One of my earliest friends from social networking is Sunny whom I met back in 2004!
I call her my friend/mentor/soul sista because she really is one of the smartest women I know (and I happen to know lots of smart women but she really takes the cupcake, icing and all!). 😉
She’s really good at what she does and I love a woman who can call bullshit, well, bullshit.
Haha. Sunny will love me for this!
I decided to interview her because I know she will be utterly honest and utterly mad. She lives in Manila by the way but she can probably work anywhere (hey, this is the Internet age right?).
If you want to find out more about her or hire her for her brains, you can stop by her blog. She’s a blast I tell you!
But before that, read on to see how Sunny tackles my questions.
1. What annoys you most as a marketing consultant?
Many things, we could be here forever. But to name a few:
When clients get flaky but I have learned to take this in stride, though, because being flaky is part of a client’s DNA.
When clients sit so long on a plan then harass me to get it done in 10 minutes. I have never joined the Olympics. I do not intend to begin now.
When clients have every Tom, Dick and Harry review marketing projects. It’s not that my ego cannot take it but it would be nice if they can have someone who is also a marketing person review the work instead of just anybody in their organization. That way, I can have some real criticism I can work with.
You don’t ask a plumber to check the work of an electrician.
When clients are not realistic about their business goals. Have you never seen a zero in your life that you must be so enamored by it?!
When I work with clients’ agencies who forget their core competence is advertising or PR, not marketing.
A brilliant communications campaign does not make you a marketing strategist. What you are is an excellent communications strategist and there is a world of difference between the two that doesn’t have anything to do with spelling alone. I am very good at what I do but I am not under the illusion that I am an excellent advertising or PR person because, clearly, communications is not my forte. For that, I need an agency.
2. Who would be great as a customer?
I don’t really have an ideal client in mind. I have, however, a dream marketing situation.
I would like to work on a campaign that salvages a brand from disaster like the Tylenol fiasco or the E-Coli problem of Jack-In-The-Box.
Working on such challenging campaigns would tell me if I am really as good as I think I am. Or, I’m just being delusional about my marketing skills.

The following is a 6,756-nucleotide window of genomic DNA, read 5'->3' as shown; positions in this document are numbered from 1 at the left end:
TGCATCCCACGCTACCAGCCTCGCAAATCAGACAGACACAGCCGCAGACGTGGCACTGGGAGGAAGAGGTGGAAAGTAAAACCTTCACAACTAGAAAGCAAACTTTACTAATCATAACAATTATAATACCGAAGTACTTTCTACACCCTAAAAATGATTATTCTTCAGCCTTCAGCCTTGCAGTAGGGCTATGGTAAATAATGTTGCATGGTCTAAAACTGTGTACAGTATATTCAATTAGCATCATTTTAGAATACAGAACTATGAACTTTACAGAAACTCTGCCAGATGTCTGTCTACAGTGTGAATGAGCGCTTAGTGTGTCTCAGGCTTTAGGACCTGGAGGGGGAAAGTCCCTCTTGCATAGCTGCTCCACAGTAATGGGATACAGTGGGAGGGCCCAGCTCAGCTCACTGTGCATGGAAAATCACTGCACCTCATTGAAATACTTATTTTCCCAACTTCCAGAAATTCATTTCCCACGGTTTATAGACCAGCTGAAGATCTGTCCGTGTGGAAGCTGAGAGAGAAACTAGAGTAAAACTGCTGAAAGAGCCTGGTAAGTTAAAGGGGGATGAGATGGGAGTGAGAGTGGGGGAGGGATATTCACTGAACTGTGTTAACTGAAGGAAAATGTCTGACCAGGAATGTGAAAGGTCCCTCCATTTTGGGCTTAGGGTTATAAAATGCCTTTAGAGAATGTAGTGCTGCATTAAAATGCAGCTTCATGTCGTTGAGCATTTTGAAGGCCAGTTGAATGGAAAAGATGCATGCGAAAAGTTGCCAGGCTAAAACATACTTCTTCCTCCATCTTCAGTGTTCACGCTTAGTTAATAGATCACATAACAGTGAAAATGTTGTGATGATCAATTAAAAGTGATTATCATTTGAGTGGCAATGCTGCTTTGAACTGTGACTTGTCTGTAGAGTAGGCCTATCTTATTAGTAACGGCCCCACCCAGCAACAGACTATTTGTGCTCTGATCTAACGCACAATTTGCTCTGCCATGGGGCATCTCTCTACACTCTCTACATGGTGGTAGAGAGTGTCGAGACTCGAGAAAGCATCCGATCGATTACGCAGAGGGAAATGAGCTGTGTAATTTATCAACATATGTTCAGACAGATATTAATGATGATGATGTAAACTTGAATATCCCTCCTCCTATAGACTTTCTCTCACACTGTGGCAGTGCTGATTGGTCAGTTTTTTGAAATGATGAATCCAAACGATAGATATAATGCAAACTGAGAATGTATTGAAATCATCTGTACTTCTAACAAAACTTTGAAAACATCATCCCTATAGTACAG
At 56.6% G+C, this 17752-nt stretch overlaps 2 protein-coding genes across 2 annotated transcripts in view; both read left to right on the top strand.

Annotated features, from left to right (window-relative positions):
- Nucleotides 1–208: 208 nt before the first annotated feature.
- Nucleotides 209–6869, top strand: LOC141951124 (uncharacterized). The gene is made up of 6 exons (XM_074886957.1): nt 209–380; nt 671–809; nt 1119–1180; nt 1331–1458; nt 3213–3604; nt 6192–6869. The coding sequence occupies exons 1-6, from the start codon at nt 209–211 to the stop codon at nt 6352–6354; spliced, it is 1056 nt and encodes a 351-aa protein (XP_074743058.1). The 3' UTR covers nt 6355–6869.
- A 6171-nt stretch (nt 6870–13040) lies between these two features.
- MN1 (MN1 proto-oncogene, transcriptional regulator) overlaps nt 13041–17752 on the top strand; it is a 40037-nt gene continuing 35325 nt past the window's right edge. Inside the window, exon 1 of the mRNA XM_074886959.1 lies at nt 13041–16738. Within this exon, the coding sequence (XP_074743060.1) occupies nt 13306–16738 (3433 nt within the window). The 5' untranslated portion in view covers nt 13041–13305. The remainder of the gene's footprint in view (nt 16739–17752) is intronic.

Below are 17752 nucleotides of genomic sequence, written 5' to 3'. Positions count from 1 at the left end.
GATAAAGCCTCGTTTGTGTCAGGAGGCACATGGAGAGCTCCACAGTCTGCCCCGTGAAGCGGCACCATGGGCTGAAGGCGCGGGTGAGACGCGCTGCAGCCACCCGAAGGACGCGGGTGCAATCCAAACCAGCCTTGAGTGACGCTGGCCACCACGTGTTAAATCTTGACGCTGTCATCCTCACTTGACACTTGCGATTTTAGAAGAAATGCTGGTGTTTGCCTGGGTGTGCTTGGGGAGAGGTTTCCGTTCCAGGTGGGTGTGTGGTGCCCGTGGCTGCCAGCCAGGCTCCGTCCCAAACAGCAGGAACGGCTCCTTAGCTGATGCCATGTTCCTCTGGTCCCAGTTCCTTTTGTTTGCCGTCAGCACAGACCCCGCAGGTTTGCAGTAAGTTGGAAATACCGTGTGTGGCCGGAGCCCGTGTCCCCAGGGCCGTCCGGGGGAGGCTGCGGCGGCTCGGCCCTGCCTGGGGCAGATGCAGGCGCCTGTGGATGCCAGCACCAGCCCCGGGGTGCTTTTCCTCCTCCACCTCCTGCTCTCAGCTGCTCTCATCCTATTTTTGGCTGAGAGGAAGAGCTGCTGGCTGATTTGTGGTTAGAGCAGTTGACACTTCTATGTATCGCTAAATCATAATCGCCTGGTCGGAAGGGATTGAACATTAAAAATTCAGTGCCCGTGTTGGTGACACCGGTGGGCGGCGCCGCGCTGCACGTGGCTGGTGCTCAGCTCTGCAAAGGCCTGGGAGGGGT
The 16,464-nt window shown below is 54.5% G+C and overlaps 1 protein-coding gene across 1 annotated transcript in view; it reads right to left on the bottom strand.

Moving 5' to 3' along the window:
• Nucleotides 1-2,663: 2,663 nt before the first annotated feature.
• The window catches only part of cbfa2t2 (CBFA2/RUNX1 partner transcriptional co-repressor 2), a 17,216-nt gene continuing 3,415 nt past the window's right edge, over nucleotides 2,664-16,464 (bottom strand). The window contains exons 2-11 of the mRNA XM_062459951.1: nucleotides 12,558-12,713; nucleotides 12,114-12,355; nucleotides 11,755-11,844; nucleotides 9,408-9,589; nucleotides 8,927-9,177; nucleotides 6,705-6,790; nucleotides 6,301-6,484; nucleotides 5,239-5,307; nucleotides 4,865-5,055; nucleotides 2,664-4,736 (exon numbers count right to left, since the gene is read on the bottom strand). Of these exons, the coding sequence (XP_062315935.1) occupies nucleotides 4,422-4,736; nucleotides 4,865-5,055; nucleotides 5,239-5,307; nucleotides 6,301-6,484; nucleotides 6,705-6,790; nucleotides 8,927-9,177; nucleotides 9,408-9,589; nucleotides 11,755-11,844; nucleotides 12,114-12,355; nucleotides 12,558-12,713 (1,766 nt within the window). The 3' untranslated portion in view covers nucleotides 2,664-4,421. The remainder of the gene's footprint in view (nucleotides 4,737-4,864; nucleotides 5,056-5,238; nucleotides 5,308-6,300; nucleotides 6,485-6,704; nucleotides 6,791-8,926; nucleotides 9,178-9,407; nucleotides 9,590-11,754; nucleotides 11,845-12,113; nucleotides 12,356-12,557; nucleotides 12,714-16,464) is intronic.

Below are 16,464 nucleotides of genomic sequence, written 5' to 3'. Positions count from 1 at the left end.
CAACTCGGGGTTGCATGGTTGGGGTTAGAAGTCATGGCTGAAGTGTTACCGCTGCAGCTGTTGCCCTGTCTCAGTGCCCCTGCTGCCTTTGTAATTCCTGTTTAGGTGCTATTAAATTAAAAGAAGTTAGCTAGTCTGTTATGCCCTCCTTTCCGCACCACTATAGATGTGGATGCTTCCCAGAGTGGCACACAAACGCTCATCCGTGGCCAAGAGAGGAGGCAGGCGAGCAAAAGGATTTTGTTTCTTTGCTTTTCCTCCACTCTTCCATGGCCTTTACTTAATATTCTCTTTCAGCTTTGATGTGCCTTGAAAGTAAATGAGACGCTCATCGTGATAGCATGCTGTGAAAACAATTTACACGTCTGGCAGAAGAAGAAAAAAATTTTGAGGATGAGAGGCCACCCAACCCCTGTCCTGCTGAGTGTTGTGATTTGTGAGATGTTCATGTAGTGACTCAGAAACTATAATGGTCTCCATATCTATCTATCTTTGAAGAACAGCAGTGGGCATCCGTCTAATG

3. How does marketing consultation work and how long does it take?
I think of myself as a marketing director for rent. You cannot afford a marketing head, you hire a consultant. Or, if you’re not satisfied with your marketing team, you hire a consultant to go in and fix it to your satisfaction.
The work basically involves providing a coherent marketing direction. Generally, what any marketing exec does except cheaper because you don’t pay the consultant benefits and perks. Just the flat rate of their professional fee.
The length of time of any marketing consultation depends on the project involved. Marketing is a long process so a usual consultancy project could last from a minimum of 3-6 months to a maximum of 1 year.
4. What gets you revved up daily about your work?
The challenges that go with it.
Marketing is never boring or predictable. So, everyday, there is always a challenge to overcome. Everyday is always exciting in marketing.
5. When do you think you will retire?
The day I win a prestigious literary award (even if it’s not first place) is the day I retire from marketing. Because, then, I know I have what it takes to be a writer.
My passion for marketing is only topped by my passion to write.
6. How does one hire a marketing consultant?
Usually, through referrals.
7. Do you cost the earth and the planets?
It depends on the project.
If it’s something I know I will enjoy, I don’t mind negotiating on my fees. If it’s something I truly believe in or I’d be working for people I respect, I will even do it pro bono. Not everything is about money.
I choose projects I like. I don’t choose based on the money alone. I have declined projects despite the zeroes because a) I don’t like it, b) I don’t believe in it and; c) I don’t like the people I’ll be working with.
What people have to understand is that you’re buying talent and brains. Those things cost and they never come cheap. If they were cheap, neurosurgeons wouldn’t be expensive either.
8. How do I pick a great consultant from a so-so one?
There is no such thing as a great consultant. There is just, at best, an effective consultant.
I think clients should choose a consultant they have a connection with. Your consultant will be privy to your innermost thoughts. So, it is important that you find one your guts like and trust.
Budget is also a consideration. The more prominent the consultant, the higher the fee. However, brilliant consultants and high professional fees are not always synonymous to each other.
Naturally, credentials and experience. Just because you can do excellent marketing work in certain industries doesn’t mean you’ll do the same in any industry.
My experience lies in FMCG, pharma and tourism/hospitality. If you ask me to work on marketing financial services, I will be a major disaster.
If you want more of Sunny Cervantes, go get more of her at her Marketing Addict blog.